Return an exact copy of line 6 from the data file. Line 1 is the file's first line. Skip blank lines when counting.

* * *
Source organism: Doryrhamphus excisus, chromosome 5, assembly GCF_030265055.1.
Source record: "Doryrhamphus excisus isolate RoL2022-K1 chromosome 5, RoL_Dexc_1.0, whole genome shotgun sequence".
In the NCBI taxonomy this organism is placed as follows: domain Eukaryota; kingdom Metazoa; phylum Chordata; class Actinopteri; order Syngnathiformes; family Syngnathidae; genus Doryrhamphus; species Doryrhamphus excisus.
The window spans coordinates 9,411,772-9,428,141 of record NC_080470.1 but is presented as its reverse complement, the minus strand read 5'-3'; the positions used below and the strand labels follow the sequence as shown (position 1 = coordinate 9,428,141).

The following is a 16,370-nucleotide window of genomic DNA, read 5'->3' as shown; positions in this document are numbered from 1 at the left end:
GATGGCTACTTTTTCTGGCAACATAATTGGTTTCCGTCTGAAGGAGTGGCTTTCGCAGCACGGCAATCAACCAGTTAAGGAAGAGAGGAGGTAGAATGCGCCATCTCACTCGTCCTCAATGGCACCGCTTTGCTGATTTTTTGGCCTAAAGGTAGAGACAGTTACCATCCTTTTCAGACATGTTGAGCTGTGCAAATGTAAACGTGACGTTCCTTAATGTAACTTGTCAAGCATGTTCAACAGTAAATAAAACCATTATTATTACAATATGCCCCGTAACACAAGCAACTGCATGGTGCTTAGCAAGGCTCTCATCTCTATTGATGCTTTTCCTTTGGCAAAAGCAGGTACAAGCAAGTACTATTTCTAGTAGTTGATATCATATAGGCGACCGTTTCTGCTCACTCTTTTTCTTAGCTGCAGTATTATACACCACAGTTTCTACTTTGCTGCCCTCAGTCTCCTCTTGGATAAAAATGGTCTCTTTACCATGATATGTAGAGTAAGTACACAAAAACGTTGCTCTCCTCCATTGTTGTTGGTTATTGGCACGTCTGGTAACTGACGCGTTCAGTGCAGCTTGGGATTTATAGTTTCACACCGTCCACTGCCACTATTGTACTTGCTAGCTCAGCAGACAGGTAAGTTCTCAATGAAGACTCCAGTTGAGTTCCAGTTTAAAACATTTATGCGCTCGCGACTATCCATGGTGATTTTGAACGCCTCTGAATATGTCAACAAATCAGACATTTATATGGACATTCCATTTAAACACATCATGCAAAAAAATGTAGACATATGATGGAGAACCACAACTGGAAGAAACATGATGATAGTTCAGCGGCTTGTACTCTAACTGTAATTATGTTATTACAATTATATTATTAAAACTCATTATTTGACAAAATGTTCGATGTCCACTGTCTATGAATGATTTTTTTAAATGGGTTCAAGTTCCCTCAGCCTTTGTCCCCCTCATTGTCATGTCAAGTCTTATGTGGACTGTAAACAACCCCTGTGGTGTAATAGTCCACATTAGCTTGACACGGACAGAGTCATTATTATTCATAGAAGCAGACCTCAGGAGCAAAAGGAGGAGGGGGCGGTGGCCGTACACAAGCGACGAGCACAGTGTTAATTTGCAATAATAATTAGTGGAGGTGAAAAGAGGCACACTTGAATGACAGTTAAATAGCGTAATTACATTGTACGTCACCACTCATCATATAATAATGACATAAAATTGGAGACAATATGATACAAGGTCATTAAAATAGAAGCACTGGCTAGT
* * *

GATGGCTACTTTTTCTGGCAACATAATTGGTTTCCGTCTGAAGGAGTGGCTTTCGCAGCACGGCAATCAACCAGTTAAGGAAGAGAGGAGGTAGAATGCGCCATCTCACTCGTCCTCAATGGCACCGCTTTGCTGATTTTTTGGCCTAAAGGTAGAGACAGTTACCATCCTTTTCAGACATGTTGAGCTGTGCAAATGTAAACGTGACGTTCCTTAATGTAACTTGTCAAGCATGTTCAACAGTAAATAAAACCATTATTATTACAATATGCCCCGTAACACAAGCAACTGCATGGTGCTTAGCAAGGCTCTCATCTCTATTGATGCTTTTCCTTTGGCAAAAGCAGGTACAAGCAAGTACTATTTCTAGTAGTTGATATCATATAGGCGACCGTTTCTGCTCACTCTTTTTCTTAGCTGCAGTATTATACACCACAGTTTCTACTTTGCTGCCCTCAGTCTCCTCTTGGATAAAAATGGTCTCTTTACCATGATATGTAGAGTAAGTACACAAAAACGTTGCTCTCCTCCATTGTTGTTGGTTATTGGCACGTCTGGTAACTGACGCGTTCAGTGCAGCTTGGGATTTATAGTTTCACACCGTCCACTGCCACTATTGTACTTGCTAGCTCAGCAGACAGGTAAGTTCTCAATGAAGACTCCAGTTGAGTTCCAGTTTAAAACATTTATGCGCTCGCGACTATCCATGGTGATTTTGAACGCCTCTGAATATGTCAACAAATCAGACATTTATATGGACATTCCATTTAAACACATCATGCAAAAAAATGTAGACATATGATGGAGAACCACAACTGGAAGAAACATGATGATAGTTCAGCGGCTTGTACTCTAACTGTAATTATGTTATTACAATTATATTATTAAAACTCATTATTTGACAAAATGTTCGATGTCCACTGTCTATGAATGATTTTTTTAAATGGGTTCAAGTTCCCTCAGCCTTTGTCCCCCTCATTGTCATGTCAAGTCTTATGTGGACTGTAAACAACCCCTGTGGTGTAATAGTCCACATTAGCTTGACACGGACAGAGTCATTATTATTCATAGAAGCAGACCTCAGGAGCAAAAGGAGGAGGGGGCGGTGGCCGTACACAAGCGACGAGCACAGTGTTAATTTGCAATAATAATTAGTGGAGGTGAAAAGAGGCACACTTGAATGACAGTTAAATAGCGTAATTACATTGTACGTCACCACTCATCATATAATAATGACATAAAATTGGAGACAATATGATACAAGGTCATTAAAATAGAAGCACTGGCTAGT